Sharon was a killer, not a hero

Tuesday, January 14, 2014
A civil defense worker inspects a child’s body among victims at of the September 1982 massacre at Sabra and Shatila refugee camps in Beirut.

The tributes and praise from various world leaders, including US President Barack Obama and Swedish foreign minister Carl Bildt, for Israeli war criminal Ariel Sharon who died on January 11, are vile but sadly predictable.

But probably the most distasteful of all comes from UN Secretary-General Ban Ki-moon who declared himself “saddened by the death of Ariel Sharon”.

A UN insider with links to the Department of Political Affairs in New York -- who asked not to be named in order to speak freely about the matter -- told me that Ban’s statement “brings the UN’s obsequiousness towards Israel to a new high and the UN’s standing in the Middle East to a new low”.

Ban offered his “condolences to the bereaved family and to the Government and people of Israel”. Ban called Sharon “a hero to his people, first as a soldier and then a statesman”.

Finally, says Ban, “Prime Minister Sharon will be remembered for his political courage and determination to carry through with the painful and historic decision to withdraw Israeli settlers and troops from the Gaza Strip”.

Re-writing history

Ban does not acknowledge that Sharon’s “disengagement” aimed at isolating Gaza for “demographic” reasons and inaugurated a crushing siege that continues relentlessly.

But most striking, he does not acknowledge that Sharon will be most remembered by Palestinians, Lebanese and indeed quite a few Israelis, as the architect of Israel’s 1982 invasion of Lebanon. Tens of thousands of people were slaughtered.

He will be remembered by the survivors for the massacres at Qibya in October 1953, at Sabra and Shatila in 1982, and at Jenin in 2002.

To me, Ban’s tribute to Sharon is the most jarring because in many minds the United Nations is still supposed to stand for the post-World War II ideal of protecting the innocent against the violence of states and statesmen.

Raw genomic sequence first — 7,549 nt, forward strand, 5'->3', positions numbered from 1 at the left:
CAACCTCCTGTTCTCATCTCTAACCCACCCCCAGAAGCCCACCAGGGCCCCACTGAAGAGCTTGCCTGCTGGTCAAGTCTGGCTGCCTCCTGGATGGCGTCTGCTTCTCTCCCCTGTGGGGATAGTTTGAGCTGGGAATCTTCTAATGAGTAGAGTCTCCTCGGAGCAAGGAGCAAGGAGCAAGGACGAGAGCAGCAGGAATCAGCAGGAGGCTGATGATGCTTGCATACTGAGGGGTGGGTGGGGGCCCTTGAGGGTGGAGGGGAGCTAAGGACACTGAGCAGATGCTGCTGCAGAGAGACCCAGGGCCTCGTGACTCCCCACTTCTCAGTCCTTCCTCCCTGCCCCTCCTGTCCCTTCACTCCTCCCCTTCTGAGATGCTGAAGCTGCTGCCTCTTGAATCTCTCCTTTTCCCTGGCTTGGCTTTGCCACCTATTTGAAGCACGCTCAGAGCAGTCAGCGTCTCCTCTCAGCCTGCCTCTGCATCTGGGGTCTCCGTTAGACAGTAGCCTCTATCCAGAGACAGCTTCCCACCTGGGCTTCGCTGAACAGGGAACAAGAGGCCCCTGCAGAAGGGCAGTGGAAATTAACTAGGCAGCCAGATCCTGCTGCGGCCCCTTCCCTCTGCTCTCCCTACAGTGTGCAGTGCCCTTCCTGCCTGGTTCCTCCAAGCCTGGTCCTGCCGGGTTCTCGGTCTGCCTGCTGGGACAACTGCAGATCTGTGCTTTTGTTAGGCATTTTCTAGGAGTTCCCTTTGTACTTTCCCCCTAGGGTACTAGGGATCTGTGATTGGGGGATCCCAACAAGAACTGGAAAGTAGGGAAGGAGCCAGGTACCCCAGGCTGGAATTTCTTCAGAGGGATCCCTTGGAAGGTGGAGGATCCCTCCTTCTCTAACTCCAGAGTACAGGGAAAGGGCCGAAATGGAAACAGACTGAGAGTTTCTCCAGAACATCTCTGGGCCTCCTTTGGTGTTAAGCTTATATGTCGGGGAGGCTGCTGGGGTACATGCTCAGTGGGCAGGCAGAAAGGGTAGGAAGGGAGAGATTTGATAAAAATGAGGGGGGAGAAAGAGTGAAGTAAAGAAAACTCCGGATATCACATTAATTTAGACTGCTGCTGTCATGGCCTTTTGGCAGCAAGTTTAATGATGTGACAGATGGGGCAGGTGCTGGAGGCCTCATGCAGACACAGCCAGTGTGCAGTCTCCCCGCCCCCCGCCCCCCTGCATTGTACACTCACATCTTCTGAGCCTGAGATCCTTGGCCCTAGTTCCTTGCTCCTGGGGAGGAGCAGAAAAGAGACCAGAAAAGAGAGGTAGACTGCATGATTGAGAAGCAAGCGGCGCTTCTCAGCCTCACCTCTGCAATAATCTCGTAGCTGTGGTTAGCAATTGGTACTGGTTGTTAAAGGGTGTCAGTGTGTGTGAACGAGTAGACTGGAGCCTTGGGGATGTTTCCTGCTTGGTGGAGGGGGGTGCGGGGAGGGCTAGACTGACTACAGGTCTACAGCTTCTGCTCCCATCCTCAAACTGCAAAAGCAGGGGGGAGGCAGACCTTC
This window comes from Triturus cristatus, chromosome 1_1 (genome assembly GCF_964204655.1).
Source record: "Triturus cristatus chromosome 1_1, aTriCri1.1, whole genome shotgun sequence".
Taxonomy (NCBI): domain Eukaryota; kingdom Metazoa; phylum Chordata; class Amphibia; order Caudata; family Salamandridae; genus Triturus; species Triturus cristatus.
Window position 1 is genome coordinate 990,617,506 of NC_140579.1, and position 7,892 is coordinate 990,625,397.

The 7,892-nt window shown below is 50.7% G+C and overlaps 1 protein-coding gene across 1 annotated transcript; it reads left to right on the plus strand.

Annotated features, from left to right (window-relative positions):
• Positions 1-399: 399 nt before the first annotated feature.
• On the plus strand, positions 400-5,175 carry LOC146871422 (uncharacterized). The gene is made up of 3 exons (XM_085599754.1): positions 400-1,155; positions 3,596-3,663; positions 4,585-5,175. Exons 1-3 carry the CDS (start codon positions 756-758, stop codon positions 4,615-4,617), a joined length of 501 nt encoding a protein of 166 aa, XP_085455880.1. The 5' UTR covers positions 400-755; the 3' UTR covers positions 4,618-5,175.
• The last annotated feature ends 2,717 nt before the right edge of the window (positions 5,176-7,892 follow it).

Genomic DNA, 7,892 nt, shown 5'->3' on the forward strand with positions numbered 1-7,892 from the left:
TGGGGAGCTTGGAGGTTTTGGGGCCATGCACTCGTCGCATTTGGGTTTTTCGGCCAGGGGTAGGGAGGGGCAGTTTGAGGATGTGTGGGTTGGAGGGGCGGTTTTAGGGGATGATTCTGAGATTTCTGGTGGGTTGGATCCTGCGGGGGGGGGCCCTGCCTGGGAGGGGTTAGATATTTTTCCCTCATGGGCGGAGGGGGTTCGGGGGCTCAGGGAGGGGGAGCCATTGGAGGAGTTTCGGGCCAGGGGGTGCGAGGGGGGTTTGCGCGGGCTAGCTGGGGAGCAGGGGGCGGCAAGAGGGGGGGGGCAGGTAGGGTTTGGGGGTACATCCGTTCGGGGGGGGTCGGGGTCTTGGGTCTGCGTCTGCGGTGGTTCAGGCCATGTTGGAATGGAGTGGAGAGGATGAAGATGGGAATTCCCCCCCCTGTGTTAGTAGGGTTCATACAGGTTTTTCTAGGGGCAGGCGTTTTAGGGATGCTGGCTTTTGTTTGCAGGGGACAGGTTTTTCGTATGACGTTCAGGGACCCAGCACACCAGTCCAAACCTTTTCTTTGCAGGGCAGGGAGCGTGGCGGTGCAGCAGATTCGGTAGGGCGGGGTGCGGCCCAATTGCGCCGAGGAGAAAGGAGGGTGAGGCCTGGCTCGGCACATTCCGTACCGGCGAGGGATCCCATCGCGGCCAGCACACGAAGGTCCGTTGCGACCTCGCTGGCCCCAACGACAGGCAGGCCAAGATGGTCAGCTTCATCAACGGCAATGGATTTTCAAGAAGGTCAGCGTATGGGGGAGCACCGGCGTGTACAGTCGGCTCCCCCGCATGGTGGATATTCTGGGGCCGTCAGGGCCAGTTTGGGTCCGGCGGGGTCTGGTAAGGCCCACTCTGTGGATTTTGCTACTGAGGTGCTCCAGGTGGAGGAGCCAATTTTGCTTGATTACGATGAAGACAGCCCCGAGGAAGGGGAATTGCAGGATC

Through the complicity of states, Sharon escaped justice.

The UN insider added that the statement’s “deliberate lack of historical awareness yet again illustrates the extent to which UN ‘job seekers’ such as UN Special Coordinator for the Middle East Peace Process Robert Serry, whose office signed off on it, have bought into the Zionist narrative”.

'Ill-judged'

My UN contact adds: “Palestinians, particularly those who suffered because of Sharon’s war crimes, deserve an apology, though Ban’s silence would have sufficed. Outside Israel Sharon is a war criminal, inside he is a hero.

“It would have been better for Ban’s credibility and his effectiveness as an ‘honest broker’ in the Middle East, had he chosen not to illustrate to the world in this ill-judged statement where he stood.”

I’m not sure I agree Ban’s silence would have been preferable. At least now Ban is shorn of the mask of neutrality and there can be no doubt that he stands in full, enthusiastic complicity with Israel’s crimes against humanity.

We live in times with few moral moorings, where one day an utter mediocrity like Ban can praise Nelson Mandela, and a few weeks later call Ariel Sharon, an unrepentant mass-murder, a “hero”.

[Reprinted from Electronic Intifada. Ali Abunimah is a co-founder of Electronic Intifada and author of The Battle for Justice in Palestine, forthcoming from Haymarket Books in March.]


From GLW issue 993